When Detective Milo Sturgis calls Alex Delaware in to consult on a new murder, his tone suggests that something out of the ordinary has happened.

The victim, Vita Berlin, was killed by a perpetrator who snapped her neck. But then, after death, her innards were showcased around her neck, like a necklace.

As the investigation begins, several strange aspects puzzle them, but one thing is clear. The victim was disliked by almost everyone. A lawsuit she filed and won leads Milo and Alex, and the others, to an insurance company where she had worked, the source of her complaint of harassment.

Soon another victim is discovered, with the same MO…but he was someone everyone loved. What, if anything, connects the victims, and how will the detectives solve this bizarre case?

When observers identify someone hanging around the scenes, a strange man wearing a shearling coat that seemed out of place for the warm weather, a mental health diagnosis seems likely. Will Alex’s own past somehow insert itself into the mix, leading them to a place where he was an intern?

What I love most about the Alex Delaware series is watching Alex and Milo go through their paces, logically eliminating suspects and connections until they seemingly land serendipitously at the very place that will reveal important pieces of the puzzle. I also enjoy the glimpses of their personal lives, that lend a balance and distract the reader from the gruesome moments.

Six victims in all have only the two things in common: a broken neck and the bizarre necklace of intestines. And as more and more people report the shearling coat man sighting, there is a gradual movement toward one place where all paths converge.

Victims (Alex Delaware) was a very satisfying page-turner that came together very nicely at the end, but the conclusion also showed the sadness left behind, as Alex struggles to resume a normal life. 5.0 stars.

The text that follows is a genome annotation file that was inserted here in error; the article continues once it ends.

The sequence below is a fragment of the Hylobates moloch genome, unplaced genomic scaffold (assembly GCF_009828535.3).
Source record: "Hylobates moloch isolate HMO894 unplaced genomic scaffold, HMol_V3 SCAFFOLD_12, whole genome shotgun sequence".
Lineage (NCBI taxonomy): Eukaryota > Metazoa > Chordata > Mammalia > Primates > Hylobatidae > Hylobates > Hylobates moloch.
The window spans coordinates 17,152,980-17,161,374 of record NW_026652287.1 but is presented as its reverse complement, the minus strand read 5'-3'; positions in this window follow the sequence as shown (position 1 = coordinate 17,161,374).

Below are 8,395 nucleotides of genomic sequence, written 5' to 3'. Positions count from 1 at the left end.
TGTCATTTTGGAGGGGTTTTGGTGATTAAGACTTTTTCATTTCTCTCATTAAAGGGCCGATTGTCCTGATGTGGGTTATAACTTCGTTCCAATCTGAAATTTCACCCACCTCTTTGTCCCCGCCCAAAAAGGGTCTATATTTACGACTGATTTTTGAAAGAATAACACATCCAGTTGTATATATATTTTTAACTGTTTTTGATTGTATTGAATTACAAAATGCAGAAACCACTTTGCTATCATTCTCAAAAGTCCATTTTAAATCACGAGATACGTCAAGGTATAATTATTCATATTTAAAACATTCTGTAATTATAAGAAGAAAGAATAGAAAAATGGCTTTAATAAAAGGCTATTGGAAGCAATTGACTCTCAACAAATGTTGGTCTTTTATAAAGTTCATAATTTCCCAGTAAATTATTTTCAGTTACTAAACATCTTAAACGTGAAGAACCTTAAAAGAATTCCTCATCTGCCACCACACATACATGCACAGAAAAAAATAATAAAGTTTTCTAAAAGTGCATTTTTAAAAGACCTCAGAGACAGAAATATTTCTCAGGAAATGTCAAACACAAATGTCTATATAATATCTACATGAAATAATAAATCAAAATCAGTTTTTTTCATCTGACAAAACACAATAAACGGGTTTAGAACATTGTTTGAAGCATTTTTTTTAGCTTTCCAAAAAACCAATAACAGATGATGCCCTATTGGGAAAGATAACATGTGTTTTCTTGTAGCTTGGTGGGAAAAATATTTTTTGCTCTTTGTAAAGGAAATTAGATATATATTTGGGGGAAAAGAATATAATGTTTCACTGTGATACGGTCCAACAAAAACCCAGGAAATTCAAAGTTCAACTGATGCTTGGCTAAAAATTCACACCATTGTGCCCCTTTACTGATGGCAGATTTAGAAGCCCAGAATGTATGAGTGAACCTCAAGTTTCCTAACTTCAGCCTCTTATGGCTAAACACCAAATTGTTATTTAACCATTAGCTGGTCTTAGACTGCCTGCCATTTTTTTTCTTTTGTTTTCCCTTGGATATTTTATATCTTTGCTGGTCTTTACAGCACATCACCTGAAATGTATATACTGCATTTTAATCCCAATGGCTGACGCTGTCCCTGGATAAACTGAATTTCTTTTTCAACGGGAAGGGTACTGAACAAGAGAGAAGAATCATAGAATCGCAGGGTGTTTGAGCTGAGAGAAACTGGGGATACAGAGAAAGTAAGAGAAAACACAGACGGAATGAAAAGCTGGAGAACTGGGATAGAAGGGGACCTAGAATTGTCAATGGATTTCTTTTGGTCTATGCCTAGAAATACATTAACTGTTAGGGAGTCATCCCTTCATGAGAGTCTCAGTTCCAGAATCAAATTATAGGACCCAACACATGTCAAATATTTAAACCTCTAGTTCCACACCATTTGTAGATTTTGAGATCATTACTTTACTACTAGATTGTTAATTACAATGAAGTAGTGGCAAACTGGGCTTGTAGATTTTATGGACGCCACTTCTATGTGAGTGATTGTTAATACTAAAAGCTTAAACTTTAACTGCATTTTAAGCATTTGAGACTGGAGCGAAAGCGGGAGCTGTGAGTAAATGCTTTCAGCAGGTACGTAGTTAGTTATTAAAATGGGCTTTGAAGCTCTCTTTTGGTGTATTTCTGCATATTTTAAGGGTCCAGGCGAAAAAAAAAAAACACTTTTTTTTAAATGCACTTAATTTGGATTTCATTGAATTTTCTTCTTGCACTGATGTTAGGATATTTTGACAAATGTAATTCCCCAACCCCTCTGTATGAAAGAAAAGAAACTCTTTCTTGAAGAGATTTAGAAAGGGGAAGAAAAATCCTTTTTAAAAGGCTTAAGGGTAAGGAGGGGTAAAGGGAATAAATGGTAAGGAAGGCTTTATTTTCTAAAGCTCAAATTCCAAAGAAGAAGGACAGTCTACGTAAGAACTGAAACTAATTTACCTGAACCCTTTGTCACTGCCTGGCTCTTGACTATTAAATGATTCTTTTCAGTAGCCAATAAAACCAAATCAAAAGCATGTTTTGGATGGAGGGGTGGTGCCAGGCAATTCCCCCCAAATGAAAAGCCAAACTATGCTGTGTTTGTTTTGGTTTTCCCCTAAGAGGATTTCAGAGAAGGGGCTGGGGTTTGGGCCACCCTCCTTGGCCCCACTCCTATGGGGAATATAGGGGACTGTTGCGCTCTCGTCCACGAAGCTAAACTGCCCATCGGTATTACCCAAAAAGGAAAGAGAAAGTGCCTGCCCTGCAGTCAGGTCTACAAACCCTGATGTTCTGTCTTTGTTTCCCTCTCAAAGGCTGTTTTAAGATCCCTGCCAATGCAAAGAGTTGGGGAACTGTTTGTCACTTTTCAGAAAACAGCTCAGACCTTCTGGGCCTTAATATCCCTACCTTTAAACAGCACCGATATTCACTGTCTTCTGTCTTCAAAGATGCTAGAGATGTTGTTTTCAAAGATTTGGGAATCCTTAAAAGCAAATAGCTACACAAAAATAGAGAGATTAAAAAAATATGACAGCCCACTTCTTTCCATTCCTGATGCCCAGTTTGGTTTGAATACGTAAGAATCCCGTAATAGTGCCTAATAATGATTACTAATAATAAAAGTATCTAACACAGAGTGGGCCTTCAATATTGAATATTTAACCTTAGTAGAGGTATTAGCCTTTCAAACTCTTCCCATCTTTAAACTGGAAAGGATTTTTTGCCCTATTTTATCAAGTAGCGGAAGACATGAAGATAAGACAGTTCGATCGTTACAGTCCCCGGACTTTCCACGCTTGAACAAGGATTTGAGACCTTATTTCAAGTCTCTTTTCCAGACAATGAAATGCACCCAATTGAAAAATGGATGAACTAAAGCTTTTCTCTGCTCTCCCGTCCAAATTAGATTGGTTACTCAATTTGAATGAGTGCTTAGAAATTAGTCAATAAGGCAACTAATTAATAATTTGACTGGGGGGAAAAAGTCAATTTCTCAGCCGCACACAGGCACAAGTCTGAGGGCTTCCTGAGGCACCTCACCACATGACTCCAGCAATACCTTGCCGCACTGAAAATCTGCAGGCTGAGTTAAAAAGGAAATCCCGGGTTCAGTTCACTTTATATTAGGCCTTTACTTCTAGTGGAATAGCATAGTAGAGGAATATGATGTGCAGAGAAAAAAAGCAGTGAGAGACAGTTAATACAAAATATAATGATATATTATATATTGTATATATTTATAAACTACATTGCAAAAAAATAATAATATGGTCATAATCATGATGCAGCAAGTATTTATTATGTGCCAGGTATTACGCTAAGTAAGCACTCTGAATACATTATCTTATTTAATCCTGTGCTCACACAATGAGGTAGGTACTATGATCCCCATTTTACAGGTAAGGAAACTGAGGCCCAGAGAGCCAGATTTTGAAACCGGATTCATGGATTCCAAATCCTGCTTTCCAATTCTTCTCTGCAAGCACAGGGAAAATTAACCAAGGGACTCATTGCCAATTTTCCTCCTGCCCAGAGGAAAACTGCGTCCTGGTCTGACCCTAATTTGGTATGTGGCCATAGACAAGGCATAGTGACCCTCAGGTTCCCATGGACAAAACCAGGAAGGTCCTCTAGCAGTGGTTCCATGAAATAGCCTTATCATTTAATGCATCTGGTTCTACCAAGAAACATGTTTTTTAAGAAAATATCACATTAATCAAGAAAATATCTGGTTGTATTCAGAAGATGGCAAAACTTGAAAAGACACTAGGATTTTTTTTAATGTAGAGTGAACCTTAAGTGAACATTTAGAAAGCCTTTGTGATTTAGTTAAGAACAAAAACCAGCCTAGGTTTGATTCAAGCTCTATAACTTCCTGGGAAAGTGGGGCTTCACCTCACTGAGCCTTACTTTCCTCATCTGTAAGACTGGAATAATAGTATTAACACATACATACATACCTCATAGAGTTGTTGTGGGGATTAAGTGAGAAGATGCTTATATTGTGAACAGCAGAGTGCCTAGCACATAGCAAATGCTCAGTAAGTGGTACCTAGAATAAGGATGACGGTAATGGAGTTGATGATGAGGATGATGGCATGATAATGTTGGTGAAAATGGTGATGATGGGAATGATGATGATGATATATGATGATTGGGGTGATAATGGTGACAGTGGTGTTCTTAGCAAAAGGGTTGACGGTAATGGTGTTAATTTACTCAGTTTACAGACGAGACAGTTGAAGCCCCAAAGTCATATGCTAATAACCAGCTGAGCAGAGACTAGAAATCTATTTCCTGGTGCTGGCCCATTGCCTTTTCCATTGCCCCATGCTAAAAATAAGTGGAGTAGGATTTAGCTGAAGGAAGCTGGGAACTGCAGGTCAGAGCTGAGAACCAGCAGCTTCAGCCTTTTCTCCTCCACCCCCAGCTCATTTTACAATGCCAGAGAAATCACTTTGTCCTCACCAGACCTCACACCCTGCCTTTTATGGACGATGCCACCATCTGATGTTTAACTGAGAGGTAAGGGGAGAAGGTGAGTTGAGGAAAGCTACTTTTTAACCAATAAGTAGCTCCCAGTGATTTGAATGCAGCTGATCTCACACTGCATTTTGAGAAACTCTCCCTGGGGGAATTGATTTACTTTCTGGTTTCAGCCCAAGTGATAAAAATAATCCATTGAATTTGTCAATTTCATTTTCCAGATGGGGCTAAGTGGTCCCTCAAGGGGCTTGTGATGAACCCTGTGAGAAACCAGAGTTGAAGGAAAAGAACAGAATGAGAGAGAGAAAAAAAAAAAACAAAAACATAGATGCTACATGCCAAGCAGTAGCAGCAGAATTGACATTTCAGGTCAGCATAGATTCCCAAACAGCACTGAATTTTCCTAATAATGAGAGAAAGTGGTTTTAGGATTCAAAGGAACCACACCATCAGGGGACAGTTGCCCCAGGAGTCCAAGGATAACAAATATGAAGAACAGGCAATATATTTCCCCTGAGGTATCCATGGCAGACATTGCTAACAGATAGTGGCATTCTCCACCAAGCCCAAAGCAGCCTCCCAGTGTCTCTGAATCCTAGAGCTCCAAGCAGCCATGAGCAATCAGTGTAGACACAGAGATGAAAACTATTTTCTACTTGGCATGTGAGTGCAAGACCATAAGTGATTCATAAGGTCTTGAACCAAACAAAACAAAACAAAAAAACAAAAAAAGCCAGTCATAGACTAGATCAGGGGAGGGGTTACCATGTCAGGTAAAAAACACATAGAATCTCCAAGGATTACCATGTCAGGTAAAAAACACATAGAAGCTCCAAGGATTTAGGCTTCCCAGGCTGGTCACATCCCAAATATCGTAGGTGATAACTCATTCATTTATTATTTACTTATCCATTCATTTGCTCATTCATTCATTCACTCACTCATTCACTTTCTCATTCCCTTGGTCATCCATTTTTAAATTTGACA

22213603The Moreland Clinic in the countryside around Lewes (in England) is at the center of this novel about characters on the verge of various emotional turning points.

Karen, whose father is dying, and whose husband Simon died two years before, is struggling. Her two children need her, so she keeps putting one foot in front of the other.

Then there is Abby, whose autistic son Callum seems to be draining her of all that she has to give…and almost as an afterthought is her husband Glenn, who is no help at all. He wants to sell the house and file for divorce. Meanwhile, he is a constant reminder of how her life has taken a nosedive.

Michael is losing his business, and as the creditors converge, his world is crashing around him. They all end up at the clinic, and while none of them want to be there, they begin to connect with one another. But then Michael is discharged and sent to a National Health Clinic that leaves much to be desired.

Another Night, Another Day is an intriguing novel with interesting characters. I enjoyed watching them struggle to find themselves, and loved how they connected with one another.

Then a major crisis seems to derail them…and we see what moving on and growing from loss looks like.

I enjoyed this book and the characters. However, I was puzzled by the fact that all of these characters, while struggling with emotional issues, ended up in a locked facility, although some of them were day patients. This choice moved the plot along, allowing the characters to connect, but seemed unrealistic, in light of their issues. Nevertheless, the characters were engaging and I definitely felt that I could root for them. 4.0 stars.